The Philadelphia Inquirer, known locally as the "Inky," is making the plunge to online paid subscriptions and cementing a trend that now appears unstoppable across the primary and secondary urban markets in the U.S. Terciary local papers to date have had more difficulty charging for their content in a manner that does not cannabalize paper subscriptions. The Philly paper has had a troubled half decade, with a new owner every 10 months or so, but it remains one of the great secondary city newsrooms, with an honest-to-goodness investigative staff. That sort of unique content creation may be a factor in which papers can make the paywall move successfully.
Before the New York Times went to the paywall (the Wall Street Journal started off behind the wall), it was difficult for a dominant local paper to charge for online content when a locally popular national paper remained free. Now that papers like the Times, the Boston Globe and others have bitten the circulation bullet, lesser markets such as Burlington's the Burlington Free Press (BFP) have girded themselves recently and joined the trend.
The BFP example is notable as a single paper within Gannett's galaxy of papers, as Gannett has made a rolling process of moving some of its properties into paid status with a limited "freemium" model, where visitors can view only a limited number of stories for free.
Unspoken in the rush to the paid model is the fact that the resulting severe decline in pageviews vastly reduces avails for advertisers. This has been less of a perceived obstacle for newspaper publishers, as the online advertising has not proven a one-to-one replacement of revenues from the paper version and the associated print advertising revenues. Thus limiting that advertising inventory isn't much of a price to pay for subscriber cash.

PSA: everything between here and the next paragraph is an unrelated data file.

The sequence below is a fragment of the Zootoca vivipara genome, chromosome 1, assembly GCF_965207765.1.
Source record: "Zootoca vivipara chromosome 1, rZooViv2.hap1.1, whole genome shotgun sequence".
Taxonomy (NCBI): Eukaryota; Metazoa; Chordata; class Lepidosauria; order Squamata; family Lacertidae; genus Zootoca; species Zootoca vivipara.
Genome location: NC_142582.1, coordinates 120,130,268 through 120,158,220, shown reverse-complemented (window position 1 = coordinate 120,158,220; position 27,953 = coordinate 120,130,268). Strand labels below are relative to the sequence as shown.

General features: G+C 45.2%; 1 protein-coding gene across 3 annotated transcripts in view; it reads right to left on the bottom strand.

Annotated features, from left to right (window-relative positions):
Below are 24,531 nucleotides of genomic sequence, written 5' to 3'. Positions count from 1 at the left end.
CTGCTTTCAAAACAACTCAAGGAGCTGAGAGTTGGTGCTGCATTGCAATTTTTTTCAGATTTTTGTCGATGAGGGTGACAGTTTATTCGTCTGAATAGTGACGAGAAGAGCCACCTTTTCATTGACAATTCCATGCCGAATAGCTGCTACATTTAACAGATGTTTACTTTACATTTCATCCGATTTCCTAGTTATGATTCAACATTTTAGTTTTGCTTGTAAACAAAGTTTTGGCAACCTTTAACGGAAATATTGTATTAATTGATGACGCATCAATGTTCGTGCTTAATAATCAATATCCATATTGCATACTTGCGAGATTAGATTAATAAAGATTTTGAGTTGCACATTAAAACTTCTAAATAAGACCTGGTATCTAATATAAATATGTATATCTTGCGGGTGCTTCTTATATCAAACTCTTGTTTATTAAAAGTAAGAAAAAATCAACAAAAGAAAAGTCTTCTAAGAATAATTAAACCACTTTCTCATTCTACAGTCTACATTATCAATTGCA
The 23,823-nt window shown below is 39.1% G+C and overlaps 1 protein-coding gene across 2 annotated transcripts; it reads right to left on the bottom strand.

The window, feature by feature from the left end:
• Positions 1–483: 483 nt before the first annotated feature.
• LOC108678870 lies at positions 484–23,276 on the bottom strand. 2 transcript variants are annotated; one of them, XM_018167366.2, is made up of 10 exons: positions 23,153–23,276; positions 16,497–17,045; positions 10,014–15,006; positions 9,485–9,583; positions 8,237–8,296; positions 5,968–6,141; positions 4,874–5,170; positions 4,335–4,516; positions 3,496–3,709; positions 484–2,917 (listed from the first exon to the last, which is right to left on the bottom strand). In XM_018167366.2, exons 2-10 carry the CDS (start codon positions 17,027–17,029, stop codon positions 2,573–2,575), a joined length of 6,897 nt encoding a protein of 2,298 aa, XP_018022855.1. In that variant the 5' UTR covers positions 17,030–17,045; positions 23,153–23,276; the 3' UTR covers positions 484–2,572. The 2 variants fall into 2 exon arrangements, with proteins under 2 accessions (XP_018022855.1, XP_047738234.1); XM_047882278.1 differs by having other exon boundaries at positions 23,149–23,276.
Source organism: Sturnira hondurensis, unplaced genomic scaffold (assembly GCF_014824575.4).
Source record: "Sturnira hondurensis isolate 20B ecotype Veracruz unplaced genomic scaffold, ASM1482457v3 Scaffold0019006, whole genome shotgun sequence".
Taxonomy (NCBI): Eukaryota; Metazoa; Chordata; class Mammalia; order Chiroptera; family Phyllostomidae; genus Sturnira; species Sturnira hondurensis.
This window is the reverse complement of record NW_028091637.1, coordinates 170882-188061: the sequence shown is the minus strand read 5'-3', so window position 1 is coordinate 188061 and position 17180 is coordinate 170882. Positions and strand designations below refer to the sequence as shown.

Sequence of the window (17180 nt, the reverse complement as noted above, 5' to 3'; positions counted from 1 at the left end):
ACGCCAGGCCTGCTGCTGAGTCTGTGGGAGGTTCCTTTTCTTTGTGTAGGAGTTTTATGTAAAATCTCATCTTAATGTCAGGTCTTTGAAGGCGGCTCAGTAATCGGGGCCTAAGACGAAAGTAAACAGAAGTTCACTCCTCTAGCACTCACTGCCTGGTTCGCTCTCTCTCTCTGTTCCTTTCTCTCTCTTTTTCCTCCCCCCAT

Local newspapers typically have a conditioned behavior lock on local advertisers, which has resulted over time in quite a notable premium paid for local newspaper ads relative to other media. In the BFP's rural Northeast market, for instance, newspaper ads run at CPMs between $10 (classifieds-oriented papers) and $250 (dominant tertiary town newspapers). Their online efforts have not been able to command those prices in the face of locally targeted Facebook ads costing $0.20 CPM.
In that context, moving to subscription revenue can look like the best or only option for online revenue streams - so long as the competition moves their as well.